- Jonathan Dodson
It was quite surreal, being snuggled roadside by a person I just met.
As she lay down behind me on the asphalt, the awkwardness was compounded with the perfume of intermittent puffs of Virginia Slims. My heart palpitations were not due to secondhand smoke but the cars barely avoiding what probably appeared as a snugglefest at N. May Avenue and NW 17th Street. Her automated wheelchair lost a tire, and she was stranded, stuck in the middle of a lane that seemed to demand the sacrificial death of any pedestrian with the audacity to move north or south along the road.
So, there I was, sharing a moment with a stranger. As I lay down to fix her tire, she would be damned to let me struggle by myself. Despite the danger that awaited her, she managed to get out of her wheelchair and lay down behind me in the street. Coaching me between drags with one arm around me and the other carefully flicking the cigarette so as not to get any on me, my thoughts raced. Would I make it out alive? What if we both were crushed by a car? Was this as hilarious as it looked?
Finally leveraging the rubber tire back on the wheel, I stood up, thankful to be alive and hoping that this woman would be able to get off May and onto a side street. Yet, as if for dramatic pause, she once more inhaled deeply and allowed the wind to pull the smoke out of her mouth and into the spring sky. I turned to walk away, but over the roar of the traffic, I heard her shout, Dont forget your money that I owe you for helping me.
Declinations on my part were not accepted.
The same strength that would get her to Walgreens would not accept my pity. Finally, with her voice rising, she said, Boy, I am not your charity case. I appreciate your help, but you will take my money and buy something for your kids.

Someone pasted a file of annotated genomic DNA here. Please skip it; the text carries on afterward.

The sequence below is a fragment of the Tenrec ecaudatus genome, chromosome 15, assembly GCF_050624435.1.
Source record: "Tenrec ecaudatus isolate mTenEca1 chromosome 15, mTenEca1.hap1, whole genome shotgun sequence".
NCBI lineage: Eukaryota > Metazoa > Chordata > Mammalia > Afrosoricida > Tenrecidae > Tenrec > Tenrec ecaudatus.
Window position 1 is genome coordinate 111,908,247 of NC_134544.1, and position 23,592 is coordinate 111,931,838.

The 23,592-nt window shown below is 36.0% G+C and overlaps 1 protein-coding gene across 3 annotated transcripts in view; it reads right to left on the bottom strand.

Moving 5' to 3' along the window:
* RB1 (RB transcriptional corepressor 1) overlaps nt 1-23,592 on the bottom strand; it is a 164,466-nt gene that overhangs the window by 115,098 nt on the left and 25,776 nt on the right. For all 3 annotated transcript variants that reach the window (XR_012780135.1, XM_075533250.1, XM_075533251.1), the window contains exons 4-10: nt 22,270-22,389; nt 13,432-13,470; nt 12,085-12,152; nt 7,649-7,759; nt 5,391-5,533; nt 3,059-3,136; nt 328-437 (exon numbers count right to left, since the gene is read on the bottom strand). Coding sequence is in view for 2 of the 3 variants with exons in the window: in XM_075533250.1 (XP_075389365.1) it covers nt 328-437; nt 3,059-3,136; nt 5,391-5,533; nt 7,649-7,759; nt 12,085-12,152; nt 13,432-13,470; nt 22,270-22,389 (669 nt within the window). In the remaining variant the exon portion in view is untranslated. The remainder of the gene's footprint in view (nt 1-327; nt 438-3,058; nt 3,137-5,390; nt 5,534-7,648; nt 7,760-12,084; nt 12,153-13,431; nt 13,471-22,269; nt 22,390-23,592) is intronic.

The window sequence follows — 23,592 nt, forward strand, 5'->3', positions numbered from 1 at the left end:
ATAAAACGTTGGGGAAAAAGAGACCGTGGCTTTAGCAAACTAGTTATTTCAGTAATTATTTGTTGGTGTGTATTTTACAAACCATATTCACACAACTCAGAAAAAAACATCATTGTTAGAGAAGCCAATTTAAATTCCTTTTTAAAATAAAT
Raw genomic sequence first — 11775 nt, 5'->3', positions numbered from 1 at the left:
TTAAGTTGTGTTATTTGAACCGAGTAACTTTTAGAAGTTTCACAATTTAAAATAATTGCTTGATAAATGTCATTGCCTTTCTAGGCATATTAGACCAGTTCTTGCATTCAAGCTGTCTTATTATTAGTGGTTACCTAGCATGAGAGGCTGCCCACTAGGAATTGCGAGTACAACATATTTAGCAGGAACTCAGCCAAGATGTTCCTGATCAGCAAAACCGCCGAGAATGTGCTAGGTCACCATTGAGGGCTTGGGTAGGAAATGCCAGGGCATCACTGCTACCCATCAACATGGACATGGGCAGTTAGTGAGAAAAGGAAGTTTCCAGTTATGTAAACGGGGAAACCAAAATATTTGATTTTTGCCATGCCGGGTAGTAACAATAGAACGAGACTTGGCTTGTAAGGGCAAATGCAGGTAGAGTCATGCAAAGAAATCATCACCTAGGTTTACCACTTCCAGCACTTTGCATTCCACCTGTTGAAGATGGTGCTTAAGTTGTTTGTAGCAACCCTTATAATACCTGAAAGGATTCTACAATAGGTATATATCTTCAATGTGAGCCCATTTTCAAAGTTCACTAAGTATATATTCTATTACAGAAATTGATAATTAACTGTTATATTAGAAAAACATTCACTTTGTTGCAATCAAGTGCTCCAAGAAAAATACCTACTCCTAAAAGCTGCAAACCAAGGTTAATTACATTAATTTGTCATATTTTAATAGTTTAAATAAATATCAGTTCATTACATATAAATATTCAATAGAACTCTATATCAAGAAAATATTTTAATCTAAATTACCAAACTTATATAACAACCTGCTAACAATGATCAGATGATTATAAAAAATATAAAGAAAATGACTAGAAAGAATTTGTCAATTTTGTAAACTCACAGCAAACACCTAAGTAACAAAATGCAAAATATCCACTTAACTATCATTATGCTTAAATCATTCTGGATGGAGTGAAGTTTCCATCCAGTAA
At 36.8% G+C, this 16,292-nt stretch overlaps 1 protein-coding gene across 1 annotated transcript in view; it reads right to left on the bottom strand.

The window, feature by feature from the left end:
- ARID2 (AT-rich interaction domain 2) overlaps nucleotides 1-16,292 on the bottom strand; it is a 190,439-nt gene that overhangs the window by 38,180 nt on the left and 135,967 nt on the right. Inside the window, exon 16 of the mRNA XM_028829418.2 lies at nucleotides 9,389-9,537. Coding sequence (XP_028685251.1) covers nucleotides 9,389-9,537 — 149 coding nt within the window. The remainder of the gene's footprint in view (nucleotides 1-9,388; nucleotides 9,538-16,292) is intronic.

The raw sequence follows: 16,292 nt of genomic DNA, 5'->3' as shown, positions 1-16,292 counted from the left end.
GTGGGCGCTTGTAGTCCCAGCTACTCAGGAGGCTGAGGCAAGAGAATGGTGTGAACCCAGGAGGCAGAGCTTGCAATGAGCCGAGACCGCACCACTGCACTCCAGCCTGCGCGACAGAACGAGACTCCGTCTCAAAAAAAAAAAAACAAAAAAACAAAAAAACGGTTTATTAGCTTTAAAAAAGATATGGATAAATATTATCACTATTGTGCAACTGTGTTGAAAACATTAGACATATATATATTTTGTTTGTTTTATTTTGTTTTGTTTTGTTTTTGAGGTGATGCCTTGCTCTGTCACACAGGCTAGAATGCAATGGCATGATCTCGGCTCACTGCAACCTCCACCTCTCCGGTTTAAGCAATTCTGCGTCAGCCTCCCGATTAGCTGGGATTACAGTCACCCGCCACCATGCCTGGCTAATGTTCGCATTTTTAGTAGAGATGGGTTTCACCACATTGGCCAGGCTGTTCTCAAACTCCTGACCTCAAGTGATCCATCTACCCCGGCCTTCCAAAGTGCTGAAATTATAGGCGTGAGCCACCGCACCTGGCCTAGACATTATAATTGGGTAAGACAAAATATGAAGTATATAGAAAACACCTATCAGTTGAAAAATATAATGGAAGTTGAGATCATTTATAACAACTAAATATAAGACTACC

As I grabbed the bill from her outstretched hand, my pride, hilarity and supposed self-awareness were crushed. She had given me joy when I had given her so little. I turned, humbled and grateful, as if I could see the world a little fuller, a little more alive and filled with a little more hope.
This resonates with me as I think about what Oklahoma Universitys Institute for Quality Communities, Urban Land Institute Oklahoma and the City of Oklahoma City are trying to do on the redesign of Classen Boulevard. A lot of talk about bike-friendly lanes, walkable sidewalks and access between neighborhoods is populating the dialogue. However, in the middle of this are our friends, neighbors and strangers who must maneuver the streets to survive, get medicine and buy food. If we will be diligent to think of those with the least, I think we will find that in exchange for giving so little, we will have been given joy, the costliest of jewels.
I have seen that same woman multiple times since our interaction on the asphalt of NW 17th Street, always on the road, always in peril, but always in strength.
Jonathan Dodson is an urban in-fill developer, equity raiser and debt placer who loves to see the world from a bicycle, especially when it includes his family.
Print Headline: Maneuvering the streets to survive